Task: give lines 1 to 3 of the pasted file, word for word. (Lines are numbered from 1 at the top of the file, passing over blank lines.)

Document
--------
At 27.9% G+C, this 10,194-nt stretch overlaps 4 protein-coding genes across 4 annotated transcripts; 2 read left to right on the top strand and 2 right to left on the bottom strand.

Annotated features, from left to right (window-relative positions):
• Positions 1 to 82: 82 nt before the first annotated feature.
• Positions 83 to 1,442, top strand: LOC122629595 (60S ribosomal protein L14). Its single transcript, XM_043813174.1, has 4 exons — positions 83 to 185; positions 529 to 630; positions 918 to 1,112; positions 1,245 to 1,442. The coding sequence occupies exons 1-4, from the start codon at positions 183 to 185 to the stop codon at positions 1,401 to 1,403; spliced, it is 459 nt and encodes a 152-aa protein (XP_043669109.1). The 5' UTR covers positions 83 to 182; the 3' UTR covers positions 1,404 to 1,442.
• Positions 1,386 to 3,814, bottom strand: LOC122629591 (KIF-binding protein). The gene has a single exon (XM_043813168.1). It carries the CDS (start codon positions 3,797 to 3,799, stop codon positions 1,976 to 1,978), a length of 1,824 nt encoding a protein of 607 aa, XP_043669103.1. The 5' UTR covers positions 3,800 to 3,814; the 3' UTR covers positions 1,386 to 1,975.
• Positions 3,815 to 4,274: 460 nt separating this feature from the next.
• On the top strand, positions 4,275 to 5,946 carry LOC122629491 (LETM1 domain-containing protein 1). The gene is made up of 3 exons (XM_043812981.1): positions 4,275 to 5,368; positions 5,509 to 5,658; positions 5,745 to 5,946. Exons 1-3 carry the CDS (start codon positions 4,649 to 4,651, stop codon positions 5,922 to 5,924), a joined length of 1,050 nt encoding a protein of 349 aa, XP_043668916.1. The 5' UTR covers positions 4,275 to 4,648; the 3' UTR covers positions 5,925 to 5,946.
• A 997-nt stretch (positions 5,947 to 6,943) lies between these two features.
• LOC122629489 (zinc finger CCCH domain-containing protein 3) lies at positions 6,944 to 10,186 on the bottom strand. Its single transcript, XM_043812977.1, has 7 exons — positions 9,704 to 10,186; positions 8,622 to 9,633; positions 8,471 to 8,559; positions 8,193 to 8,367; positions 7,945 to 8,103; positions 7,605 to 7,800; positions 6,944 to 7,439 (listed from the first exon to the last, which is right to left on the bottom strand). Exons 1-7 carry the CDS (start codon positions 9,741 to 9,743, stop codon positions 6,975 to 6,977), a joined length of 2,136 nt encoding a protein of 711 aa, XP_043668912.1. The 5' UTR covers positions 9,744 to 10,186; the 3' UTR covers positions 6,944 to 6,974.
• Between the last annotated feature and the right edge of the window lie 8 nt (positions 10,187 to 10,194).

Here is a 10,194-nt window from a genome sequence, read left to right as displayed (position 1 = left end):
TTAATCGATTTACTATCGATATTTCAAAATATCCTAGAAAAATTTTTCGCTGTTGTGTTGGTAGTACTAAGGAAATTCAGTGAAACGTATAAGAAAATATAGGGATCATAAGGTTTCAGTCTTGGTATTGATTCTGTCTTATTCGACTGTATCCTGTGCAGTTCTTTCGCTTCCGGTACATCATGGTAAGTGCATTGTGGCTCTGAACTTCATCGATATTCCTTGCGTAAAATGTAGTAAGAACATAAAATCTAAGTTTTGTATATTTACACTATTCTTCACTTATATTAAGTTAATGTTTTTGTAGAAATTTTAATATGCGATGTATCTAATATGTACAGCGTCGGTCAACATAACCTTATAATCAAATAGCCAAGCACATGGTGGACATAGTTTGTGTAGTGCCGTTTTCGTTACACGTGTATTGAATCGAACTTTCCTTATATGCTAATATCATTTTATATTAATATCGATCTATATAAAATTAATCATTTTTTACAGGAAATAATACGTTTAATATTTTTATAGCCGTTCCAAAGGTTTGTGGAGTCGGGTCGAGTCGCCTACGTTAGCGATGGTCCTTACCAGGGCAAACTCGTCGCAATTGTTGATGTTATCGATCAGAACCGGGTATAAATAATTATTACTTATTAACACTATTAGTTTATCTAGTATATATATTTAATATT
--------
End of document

At 27.9% G+C, this 10,194-nt stretch overlaps 4 protein-coding genes across 4 annotated transcripts; 2 read left to right on the top strand and 2 right to left on the bottom strand.

Annotated features, from left to right (window-relative positions):
• Positions 1 to 82: 82 nt before the first annotated feature.